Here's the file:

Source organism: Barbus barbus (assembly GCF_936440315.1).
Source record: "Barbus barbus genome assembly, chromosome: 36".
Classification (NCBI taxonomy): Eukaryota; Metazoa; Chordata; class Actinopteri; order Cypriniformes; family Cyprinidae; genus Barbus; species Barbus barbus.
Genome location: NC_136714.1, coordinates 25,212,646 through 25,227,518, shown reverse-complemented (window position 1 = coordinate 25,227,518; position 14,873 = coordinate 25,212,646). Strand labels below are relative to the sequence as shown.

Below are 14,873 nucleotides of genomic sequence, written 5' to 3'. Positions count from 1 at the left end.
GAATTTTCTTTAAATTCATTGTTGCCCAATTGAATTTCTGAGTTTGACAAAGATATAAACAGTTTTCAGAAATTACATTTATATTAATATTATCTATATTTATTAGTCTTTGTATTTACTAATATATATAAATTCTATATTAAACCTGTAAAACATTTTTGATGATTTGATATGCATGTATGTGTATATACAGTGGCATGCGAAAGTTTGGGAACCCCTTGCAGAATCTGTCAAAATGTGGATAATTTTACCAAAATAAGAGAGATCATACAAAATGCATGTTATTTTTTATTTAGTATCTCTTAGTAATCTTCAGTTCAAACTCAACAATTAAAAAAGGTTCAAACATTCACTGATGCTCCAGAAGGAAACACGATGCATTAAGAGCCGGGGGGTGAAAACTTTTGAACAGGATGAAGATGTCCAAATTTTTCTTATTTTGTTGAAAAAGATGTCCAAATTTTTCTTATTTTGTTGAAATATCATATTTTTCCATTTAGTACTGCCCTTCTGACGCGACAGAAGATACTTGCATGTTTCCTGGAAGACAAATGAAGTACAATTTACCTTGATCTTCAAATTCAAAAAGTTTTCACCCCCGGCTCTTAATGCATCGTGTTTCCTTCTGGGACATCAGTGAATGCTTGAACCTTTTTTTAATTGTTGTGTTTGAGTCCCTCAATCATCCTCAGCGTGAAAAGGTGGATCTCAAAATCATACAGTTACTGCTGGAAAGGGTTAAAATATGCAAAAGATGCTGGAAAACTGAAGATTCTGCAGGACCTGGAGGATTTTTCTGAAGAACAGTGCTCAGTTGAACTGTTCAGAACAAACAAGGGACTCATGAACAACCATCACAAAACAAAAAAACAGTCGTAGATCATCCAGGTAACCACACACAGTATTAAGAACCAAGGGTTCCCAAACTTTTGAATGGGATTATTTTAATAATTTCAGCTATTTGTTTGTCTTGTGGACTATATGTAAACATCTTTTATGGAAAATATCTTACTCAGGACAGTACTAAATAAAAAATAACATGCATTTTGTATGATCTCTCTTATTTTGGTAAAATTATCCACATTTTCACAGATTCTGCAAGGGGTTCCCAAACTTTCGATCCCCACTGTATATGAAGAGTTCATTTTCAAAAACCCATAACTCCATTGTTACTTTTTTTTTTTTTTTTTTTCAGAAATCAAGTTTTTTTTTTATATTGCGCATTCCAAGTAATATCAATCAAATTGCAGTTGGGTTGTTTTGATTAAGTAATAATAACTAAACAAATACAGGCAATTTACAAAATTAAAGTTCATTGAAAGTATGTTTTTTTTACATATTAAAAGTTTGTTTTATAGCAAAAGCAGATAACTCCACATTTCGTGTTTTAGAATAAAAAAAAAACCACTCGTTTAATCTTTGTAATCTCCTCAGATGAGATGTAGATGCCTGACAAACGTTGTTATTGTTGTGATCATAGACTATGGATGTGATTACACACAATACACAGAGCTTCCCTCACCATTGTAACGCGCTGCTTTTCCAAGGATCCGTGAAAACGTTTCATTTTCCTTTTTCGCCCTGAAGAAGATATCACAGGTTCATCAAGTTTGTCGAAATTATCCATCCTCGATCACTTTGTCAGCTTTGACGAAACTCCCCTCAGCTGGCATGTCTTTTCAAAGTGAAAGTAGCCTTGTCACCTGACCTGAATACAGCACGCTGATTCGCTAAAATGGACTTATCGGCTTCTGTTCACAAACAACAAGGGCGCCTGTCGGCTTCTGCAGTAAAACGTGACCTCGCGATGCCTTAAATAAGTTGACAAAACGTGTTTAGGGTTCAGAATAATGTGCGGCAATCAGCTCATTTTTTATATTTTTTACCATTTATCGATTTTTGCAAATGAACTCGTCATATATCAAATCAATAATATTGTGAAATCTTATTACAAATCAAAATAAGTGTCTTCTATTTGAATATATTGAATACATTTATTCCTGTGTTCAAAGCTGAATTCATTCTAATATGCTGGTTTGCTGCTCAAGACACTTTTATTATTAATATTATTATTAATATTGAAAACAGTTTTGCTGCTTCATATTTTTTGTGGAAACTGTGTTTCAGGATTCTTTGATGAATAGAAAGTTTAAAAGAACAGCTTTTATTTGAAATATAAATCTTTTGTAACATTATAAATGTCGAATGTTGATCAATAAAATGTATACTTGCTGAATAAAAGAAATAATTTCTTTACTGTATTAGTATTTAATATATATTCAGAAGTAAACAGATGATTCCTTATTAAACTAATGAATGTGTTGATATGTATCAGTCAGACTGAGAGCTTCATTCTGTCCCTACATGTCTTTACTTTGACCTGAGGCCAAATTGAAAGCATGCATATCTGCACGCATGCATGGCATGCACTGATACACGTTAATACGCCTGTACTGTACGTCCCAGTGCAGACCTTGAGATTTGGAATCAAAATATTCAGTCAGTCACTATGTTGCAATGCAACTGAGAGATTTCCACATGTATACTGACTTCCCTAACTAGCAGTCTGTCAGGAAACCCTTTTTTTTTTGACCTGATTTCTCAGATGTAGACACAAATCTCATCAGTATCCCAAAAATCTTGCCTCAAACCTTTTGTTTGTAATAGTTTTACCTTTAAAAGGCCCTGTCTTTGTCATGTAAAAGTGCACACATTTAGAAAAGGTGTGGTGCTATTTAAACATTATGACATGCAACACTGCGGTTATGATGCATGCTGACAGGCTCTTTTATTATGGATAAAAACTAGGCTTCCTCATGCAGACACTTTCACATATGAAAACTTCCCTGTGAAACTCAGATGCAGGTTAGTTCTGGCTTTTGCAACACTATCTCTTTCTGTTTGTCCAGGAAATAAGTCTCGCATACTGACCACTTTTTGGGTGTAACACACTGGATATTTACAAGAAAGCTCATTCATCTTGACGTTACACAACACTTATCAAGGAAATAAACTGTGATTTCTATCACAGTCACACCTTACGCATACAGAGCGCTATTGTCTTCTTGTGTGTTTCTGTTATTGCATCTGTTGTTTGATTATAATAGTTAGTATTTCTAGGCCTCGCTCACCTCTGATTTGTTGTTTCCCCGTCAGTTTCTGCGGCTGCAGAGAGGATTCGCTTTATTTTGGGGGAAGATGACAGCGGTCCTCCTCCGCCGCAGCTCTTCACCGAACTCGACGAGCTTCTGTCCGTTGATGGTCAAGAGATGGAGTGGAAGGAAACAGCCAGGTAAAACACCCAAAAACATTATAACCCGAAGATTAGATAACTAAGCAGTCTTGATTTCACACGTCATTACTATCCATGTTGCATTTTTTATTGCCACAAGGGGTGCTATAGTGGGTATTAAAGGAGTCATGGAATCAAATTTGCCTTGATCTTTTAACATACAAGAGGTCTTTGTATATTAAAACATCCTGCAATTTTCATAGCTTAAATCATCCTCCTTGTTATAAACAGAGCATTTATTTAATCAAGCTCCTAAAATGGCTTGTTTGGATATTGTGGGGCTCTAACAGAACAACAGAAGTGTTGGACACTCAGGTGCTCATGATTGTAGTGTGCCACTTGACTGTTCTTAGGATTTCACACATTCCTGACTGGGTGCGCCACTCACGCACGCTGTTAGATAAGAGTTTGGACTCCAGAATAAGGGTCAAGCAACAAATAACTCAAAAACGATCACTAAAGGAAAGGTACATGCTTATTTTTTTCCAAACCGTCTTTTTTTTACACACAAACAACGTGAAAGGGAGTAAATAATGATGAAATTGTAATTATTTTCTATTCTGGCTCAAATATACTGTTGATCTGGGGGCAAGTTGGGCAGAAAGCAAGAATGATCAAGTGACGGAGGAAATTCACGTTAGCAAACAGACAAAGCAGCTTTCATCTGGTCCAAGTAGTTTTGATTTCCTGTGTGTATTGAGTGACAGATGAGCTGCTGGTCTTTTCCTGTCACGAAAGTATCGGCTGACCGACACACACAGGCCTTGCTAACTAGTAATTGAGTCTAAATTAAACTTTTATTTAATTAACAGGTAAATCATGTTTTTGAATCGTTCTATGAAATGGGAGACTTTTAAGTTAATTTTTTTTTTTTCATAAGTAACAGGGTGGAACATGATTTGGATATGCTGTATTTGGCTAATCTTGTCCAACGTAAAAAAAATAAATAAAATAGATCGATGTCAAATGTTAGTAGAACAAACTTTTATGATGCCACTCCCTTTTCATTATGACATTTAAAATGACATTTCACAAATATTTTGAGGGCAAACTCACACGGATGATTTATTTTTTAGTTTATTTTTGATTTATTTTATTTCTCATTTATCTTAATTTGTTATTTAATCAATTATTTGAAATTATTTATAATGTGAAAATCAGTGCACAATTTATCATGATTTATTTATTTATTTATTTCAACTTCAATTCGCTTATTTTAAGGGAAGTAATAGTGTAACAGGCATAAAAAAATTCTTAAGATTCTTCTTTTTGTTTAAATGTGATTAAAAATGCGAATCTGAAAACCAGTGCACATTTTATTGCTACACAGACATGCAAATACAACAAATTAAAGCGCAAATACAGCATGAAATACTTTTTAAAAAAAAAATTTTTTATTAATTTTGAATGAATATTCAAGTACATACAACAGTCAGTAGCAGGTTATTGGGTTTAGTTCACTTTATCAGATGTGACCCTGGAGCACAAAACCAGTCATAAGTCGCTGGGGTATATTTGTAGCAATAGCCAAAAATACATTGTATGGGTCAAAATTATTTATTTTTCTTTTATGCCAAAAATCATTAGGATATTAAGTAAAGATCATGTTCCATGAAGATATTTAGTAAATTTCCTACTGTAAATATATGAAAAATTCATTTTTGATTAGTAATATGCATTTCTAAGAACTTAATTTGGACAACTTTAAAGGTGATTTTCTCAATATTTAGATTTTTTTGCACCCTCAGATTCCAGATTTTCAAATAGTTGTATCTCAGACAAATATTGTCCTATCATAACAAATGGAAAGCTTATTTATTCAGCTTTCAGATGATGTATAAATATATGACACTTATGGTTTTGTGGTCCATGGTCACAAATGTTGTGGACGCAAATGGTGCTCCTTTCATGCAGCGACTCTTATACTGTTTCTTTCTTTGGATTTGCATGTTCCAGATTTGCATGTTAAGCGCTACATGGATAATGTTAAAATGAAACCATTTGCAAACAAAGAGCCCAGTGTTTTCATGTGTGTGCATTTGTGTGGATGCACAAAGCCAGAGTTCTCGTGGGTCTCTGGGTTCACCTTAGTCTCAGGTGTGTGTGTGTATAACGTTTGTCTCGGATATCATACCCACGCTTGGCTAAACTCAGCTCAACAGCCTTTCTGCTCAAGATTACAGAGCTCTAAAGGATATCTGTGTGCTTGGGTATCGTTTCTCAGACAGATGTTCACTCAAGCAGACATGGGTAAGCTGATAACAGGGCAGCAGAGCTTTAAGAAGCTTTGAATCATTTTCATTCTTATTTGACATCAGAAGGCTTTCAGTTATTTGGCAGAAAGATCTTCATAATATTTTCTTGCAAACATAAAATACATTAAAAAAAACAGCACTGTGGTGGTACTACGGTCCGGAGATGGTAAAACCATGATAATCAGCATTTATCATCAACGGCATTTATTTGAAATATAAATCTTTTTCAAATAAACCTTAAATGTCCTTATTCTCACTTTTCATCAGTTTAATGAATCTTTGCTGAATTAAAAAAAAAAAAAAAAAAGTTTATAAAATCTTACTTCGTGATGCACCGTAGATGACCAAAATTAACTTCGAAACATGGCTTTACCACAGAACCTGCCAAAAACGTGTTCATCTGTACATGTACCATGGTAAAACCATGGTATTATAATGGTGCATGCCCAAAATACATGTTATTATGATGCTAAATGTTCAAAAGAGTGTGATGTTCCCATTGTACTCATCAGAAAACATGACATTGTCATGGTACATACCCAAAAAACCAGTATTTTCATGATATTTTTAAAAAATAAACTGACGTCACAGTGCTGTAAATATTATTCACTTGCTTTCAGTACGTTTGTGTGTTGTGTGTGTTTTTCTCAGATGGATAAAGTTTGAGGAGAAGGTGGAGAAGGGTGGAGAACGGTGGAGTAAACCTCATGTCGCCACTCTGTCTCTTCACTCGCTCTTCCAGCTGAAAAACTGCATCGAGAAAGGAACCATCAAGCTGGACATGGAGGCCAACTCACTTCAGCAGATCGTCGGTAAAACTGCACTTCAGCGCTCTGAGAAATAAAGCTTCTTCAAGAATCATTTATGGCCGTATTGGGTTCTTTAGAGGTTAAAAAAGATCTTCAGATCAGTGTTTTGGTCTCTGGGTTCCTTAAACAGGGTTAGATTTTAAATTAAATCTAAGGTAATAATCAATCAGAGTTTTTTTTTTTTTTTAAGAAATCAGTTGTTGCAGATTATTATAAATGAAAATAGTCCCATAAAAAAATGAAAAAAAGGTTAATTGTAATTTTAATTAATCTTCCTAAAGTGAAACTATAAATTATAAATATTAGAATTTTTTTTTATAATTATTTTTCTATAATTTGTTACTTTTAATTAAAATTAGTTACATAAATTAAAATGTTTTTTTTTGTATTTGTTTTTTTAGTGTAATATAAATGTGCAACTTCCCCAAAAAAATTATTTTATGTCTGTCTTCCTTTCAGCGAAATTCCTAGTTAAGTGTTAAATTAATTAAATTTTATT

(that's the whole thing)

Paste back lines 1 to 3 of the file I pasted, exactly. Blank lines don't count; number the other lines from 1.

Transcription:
Source organism: Barbus barbus (assembly GCF_936440315.1).
Source record: "Barbus barbus genome assembly, chromosome: 36".
Classification (NCBI taxonomy): Eukaryota; Metazoa; Chordata; class Actinopteri; order Cypriniformes; family Cyprinidae; genus Barbus; species Barbus barbus.